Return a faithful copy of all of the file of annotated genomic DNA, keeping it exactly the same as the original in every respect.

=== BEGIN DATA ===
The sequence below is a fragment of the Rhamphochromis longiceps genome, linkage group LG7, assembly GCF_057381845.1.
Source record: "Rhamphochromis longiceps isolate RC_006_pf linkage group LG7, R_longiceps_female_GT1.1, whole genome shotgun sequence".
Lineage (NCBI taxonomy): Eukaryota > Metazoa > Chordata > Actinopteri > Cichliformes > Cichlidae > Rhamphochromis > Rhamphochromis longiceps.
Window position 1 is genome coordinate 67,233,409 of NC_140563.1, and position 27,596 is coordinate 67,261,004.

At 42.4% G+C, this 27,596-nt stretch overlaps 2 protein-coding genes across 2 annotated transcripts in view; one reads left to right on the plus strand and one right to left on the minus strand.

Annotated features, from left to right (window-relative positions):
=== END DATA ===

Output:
The sequence below is a fragment of the Rhamphochromis longiceps genome, linkage group LG7, assembly GCF_057381845.1.
Source record: "Rhamphochromis longiceps isolate RC_006_pf linkage group LG7, R_longiceps_female_GT1.1, whole genome shotgun sequence".
Lineage (NCBI taxonomy): Eukaryota > Metazoa > Chordata > Actinopteri > Cichliformes > Cichlidae > Rhamphochromis > Rhamphochromis longiceps.
Window position 1 is genome coordinate 67,233,409 of NC_140563.1, and position 27,596 is coordinate 67,261,004.

At 42.4% G+C, this 27,596-nt stretch overlaps 2 protein-coding genes across 2 annotated transcripts in view; one reads left to right on the plus strand and one right to left on the minus strand.

Annotated features, from left to right (window-relative positions):